I feel I could rip out the damn telephone If only those pollsters would leave me alone; Pretenders, cajolers, they’re fake to the bone, Part of a problem they pretend to disown.
The winter wind roars and the drifting snow hisses Yet no one’s aware of what everyone misses. There’s no warmth in the air, yet all say that this is How it should be: All make-up and kisses.
It’s amazing the millions that madmen have spent Creating a winter of my discontent.
The only time I really get out is to go to the hospital to get the bayonet wound in my gut looked at. Then I get a lot of odd flattery, odd because I’m told what great shape I’m in for my age, which is strange because they just took out a cancerous kidney. What kind of “great shape” is that? But apparently the surgeon appreciated not having to cut through any flab, and the nurse practitioner mentioned most guys my age have long lost their six-packs. She was a little concerned about a bump on my scar, which might be scar tissue but might be a tiny hernia, but she said the only reason she can see it at all is because I don’t have a spare tire around my middle. I muttered that I soon will have a spare tire, if I have to sit around not even allowed to to put wood in the fire, and she said I could put a log in, if it was under ten pounds. I suppose that is some progress.
The real thing I like about visiting the hospital is that it gives me a chance to grouse about paperwork. It is something people there are very willing commiserate about, seeing as how they now spend roughly half their time dealing with paper, at the expense of patients.
Considering how Washington seems to want everyone buried under a blizzard of paperwork, it would seem a sort of justice if they themselves got buried under a blizzard of white. Driving home I noticed the possible storm had made the mainstream media, but all the world seemed gray, not white. It was so cold there was no water, only ice and dust and litter whipping in the wind. Even the low gas prices made me crabby.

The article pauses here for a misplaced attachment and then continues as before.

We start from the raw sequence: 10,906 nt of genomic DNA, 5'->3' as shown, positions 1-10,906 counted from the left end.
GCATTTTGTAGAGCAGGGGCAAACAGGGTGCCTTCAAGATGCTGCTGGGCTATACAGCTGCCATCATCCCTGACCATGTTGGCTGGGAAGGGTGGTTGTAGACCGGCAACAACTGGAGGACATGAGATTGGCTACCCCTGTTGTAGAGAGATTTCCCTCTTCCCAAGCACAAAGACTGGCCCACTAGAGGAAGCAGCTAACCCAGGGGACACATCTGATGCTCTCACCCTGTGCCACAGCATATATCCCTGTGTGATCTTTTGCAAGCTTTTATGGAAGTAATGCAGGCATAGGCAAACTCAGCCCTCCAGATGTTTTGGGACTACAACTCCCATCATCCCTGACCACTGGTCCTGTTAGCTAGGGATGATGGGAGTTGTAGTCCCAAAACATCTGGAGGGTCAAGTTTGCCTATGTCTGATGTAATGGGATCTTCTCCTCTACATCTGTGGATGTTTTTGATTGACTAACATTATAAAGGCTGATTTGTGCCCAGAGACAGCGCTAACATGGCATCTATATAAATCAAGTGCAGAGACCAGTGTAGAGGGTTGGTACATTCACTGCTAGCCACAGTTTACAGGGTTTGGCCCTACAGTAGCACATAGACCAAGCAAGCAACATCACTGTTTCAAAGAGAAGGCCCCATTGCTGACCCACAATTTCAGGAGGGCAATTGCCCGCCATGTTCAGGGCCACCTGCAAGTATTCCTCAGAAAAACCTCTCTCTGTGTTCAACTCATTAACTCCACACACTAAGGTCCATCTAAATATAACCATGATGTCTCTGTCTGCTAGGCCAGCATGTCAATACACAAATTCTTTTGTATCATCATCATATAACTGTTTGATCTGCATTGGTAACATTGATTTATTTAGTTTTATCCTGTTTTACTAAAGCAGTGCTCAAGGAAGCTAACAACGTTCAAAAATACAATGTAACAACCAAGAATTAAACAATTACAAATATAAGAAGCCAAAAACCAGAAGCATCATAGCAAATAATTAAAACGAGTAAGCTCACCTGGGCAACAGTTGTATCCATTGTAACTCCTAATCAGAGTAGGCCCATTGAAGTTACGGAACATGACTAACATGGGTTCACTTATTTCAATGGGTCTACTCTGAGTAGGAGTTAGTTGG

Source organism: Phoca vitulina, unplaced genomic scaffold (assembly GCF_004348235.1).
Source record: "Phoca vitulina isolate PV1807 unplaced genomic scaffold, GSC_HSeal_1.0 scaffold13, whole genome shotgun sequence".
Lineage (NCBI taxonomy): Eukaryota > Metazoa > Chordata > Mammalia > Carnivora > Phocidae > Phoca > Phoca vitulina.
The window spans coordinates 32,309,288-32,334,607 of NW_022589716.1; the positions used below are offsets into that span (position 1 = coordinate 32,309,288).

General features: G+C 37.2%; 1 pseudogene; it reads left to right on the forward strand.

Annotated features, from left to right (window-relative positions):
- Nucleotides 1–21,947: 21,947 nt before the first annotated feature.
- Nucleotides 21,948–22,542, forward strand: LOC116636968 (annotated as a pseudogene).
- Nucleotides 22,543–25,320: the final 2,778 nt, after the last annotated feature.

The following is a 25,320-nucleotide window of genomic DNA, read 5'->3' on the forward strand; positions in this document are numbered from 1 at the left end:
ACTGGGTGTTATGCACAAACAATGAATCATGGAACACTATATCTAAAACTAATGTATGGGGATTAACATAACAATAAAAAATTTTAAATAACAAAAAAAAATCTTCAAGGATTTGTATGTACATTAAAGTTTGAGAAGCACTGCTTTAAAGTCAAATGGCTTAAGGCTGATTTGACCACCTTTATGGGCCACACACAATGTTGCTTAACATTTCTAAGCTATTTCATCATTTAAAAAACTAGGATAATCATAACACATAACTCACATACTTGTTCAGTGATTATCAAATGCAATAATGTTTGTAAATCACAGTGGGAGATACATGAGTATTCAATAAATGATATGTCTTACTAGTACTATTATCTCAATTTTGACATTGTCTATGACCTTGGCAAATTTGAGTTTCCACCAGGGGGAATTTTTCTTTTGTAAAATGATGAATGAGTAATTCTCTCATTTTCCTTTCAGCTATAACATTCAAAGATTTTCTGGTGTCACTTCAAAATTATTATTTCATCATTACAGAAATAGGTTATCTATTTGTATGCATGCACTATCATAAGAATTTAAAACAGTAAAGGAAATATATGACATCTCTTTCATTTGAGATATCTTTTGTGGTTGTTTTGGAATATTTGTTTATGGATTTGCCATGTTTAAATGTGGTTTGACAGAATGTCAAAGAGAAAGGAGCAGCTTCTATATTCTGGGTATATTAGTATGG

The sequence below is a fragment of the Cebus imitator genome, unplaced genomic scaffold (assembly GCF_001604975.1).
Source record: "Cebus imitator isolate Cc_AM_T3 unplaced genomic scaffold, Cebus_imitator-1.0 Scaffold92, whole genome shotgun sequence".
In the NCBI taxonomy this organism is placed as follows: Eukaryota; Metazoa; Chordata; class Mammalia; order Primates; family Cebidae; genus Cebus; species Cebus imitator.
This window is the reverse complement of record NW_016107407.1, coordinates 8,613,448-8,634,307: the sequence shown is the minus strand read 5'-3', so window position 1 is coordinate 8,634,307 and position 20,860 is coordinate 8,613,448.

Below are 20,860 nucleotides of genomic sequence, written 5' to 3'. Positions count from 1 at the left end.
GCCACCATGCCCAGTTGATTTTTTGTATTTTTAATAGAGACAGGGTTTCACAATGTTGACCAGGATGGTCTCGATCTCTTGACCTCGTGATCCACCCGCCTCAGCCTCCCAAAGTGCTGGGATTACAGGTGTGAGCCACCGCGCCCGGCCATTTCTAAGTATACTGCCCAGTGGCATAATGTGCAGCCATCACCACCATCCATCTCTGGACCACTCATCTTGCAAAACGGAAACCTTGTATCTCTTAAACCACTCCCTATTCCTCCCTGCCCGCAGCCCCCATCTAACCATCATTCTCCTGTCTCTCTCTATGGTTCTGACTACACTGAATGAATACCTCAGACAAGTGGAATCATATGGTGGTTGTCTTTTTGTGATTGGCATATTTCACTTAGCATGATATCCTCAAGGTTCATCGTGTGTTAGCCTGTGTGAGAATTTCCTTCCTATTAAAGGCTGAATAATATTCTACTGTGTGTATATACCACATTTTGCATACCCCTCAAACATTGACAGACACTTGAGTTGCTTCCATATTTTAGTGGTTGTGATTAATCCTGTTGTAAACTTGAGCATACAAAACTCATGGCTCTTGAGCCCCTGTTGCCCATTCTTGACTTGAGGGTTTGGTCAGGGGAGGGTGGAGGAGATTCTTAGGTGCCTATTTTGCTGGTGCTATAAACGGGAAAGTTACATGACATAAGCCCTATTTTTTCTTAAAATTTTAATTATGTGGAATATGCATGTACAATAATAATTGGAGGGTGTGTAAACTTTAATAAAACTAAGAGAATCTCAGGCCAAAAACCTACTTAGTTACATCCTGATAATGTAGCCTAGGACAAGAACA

I’m under no illusions that the low prices are occurring due to any kindness felt towards the common man. They are part of a cruel war, and much suffering is resulting among oil workers. The aim is to bankrupt North American oil companies, so the dangers of competition, and of freedom from dependence on Arab oil, can be removed. Or so I thought, until I heard the car radio mention that my idiot government is helping the non-Arab nation of Iran, which is not at good terms at all with Saudi Arabia, to flood the market with even more oil. This made absolutely no sense, if we care at all about protecting our own oil producers and developing any sort of energy-independence, however it has been so long since my government has made much sense that I can’t say it surprised me.
What did surprise me was the view my middle son held, when he came stamping into the house later. Without me even bringing the subject up, he said the flood of Iranian oil was a plot to absolutely ruin “Big Oil.” He said so insanely does the government loathe all and any sorts of “fossil fuel” that they will do anything they can to destroy the competition to solar power and wind turbines, and, because solar power and wind turbines can’t possibly compete unless oil prices quadruple, they are resorting to the temporary step of having very low oil prices, as a way to quadruple those prices.
I thought he sounded radical and a bit paranoid. In other words, more like me than himself. Usually I’m the grouch, and he’s the fount of hope. Perhaps the howling wind and drifting snow and crackling static electricity even gets to the young. Or perhaps Washington has even worn down the eternal optimism of youth. In which case they deserve a blizzard more than ever.
WEDNESDAY MORNING UPDATE
We are still in the northerly flow, but the winds have died down. The initial impulse is nudging through the south, but there is still no sign of the following impulse, which will grow the imaginary monster storm. Perhaps it can be seen in the low pressure sinking south through the Rockies, and the bulge in the sub-tropical jet coming ashore on the Pacific coast of Mexico, but largely it is still all in the realm of imagination.
The models are still seeing the big storm, but are nudging it south and out to sea, which is fine with me, for now the Beltway gets blasted, as I only get dusted, at the northern edge of the storm.
I start my day (before hitting the paperwork) with a visit to Weatherbell and a quick glance at Dr. Ryan Maue’s maps of the models, .
First look at the American GFS model maps for Saturday and Sunday.Next is the European map of the storm slipping out to sea after clouting the mid-Atlantic, on Sunday.Lastly, below are two maps showing the Canadian JEM models solutions, for Saturday and Sunday. Again the beltway gets blasted, as I broom the dust from my steps.